P.S. - Can I come over? I'll bring a twelve pack if I can watch your strippers.
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Old 05-30-2012, 12:59 PM   #49
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Originally Posted by Josie Wales View Post
If you look closely at the Toronto study you will notice that the vast majority of errors ( over 90%) were concentrated in a small group of machines (20%) within each platform type. Although machines that exhibited uncorrectable errors had their memory replaced they continue to produce elevated levels of both correctable and uncorrectable errors. This is indicative of the role that system hardware, system management, and handling plays. Systemic issues lead to a higher percentage of transmission errors and hard errors. .
But Google used only prime quality chips, while I had both prime and lower quality chips, and my memory test error rate always went to zero when I replaced the bad memory with good. So what systemic issues do you think I had? I swear I didn't rub the DIMMs against the cat for good luck.
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Old 05-30-2012, 06:38 PM   #50
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Come on now, don't be modest. You didn't try "well over 300 samples" in a single computer at one sitting. There is much more to your claims than you let on. How many generations of ram are we talking about (ddr, ddr2, ddr3)? Did you only buy ram that was validated by the motherboard manufacturers? How many times did you have repeat problems with the same ram SKU ("a dozen 512MB PC3200 Kingstons")? How many different hardware configurations? How do you make your hardware choices (PSU, motherboard, CPU, etc)? What is your overall hardware failure and replacement rate? Could your reckless ESD protocol have caused intermittent hardware issues? How did you differentiate data errors from ram failures? Etc. Usually there is an underlying behavioral cause for freakishly excessive failures. That's how you become an outlier.
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Old 06-09-2012, 07:33 AM   #51
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In case anyone is curious it seems the new slots are working well. No bluescreens since.
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Old 06-09-2012, 07:37 AM   #52
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In case anyone is curious it seems the new slots are working well. No bluescreens since.
Nice. Are you going to RMA the board? I would.
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Old 06-09-2012, 09:23 AM   #53
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Nice. Are you going to RMA the board? I would.
Yes I will once I do a new build.
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Old 06-16-2012, 11:01 PM   #54
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1. Come on now, don't be modest. You didn't try "well over 300 samples" in a single computer at one sitting.

2. There is much more to your claims than you let on. How many generations of ram are we talking about (ddr, ddr2, ddr3)? Did you only buy ram that was validated by the motherboard manufacturers? How many times did you have repeat problems with the same ram SKU ("a dozen 512MB PC3200 Kingstons")?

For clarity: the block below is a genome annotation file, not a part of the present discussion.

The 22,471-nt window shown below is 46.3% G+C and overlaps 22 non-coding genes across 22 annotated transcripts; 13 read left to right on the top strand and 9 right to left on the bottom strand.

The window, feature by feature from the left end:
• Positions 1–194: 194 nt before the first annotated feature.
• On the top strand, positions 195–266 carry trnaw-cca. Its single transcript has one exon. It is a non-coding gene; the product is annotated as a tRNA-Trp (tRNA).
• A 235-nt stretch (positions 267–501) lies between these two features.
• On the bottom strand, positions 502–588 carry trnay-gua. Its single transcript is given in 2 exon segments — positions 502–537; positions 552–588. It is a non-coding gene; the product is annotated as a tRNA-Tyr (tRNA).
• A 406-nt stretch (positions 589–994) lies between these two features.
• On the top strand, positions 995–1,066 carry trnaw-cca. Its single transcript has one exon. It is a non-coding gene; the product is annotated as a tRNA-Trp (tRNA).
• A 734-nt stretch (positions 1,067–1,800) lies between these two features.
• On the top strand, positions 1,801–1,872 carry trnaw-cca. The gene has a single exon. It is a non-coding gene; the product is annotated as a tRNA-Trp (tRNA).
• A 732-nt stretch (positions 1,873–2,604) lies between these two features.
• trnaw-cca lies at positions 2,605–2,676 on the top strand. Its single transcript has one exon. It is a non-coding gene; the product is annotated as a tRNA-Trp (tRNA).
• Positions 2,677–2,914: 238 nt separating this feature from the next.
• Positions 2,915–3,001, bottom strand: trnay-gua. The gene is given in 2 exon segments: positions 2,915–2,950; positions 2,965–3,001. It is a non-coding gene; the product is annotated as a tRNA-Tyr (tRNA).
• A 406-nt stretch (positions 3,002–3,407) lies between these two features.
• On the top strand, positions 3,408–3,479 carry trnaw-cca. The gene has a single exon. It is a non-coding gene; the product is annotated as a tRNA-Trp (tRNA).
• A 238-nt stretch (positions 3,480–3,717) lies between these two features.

3. How many different hardware configurations?

4. How do you make your hardware choices (PSU, motherboard, CPU, etc)?

5. What is your overall hardware failure and replacement rate?

6. Could your reckless ESD protocol have caused intermittent hardware issues?

7. How did you differentiate data errors from ram failures? Etc. Usually there is an underlying behavioral cause for freakishly excessive failures. That's how you become an outlier.


1. Yes, 300 modules, in a single computer, all at once, and it didn't help that world chess champion Gary Kasparov was pressuring us to hurry up. Yeah, that's the ticket!

2. DDR through DDR3, mostly DDR2. I excluded SDR and FPM because I never had problems with it (chips were always name brand, some ECC) and didn't try many samples. I didn't check officially validated lists much, at least not before purchasing the RAM, but some QVL modules did fail, while modules with brand name chips never did, whether or not they were on the QVL. But how can QVLs really be trusted when module companies change to different chips?

3. Probably a few dozen, mostly office Dell and Gateway machines and the budget DIY stuff from Fry's.

4. I buy the cheapest unused non-obscure brands, like motherboards by ECS, BioStar, MSI, and some Asrock. But friends had higher priced models from those companies and from Asus, Gigabyte, etc.

5. Probably around 3% - 5% a year, overall, and the stuff isn't updated much.

6. What wreckless ESD procedures? When I work on the hardware I'm barefoot, my table is covered with anti-static that's in nearly constant contact with my forearms, and I maintain correct hand-off continuity. Garfield The Lucky ESD cat is kept away.

7. By changing the RAM and noticing the errors don't reappear in that machine and sometimes putting the failed RAM in an identical motherboard and finding that errors crop up in it.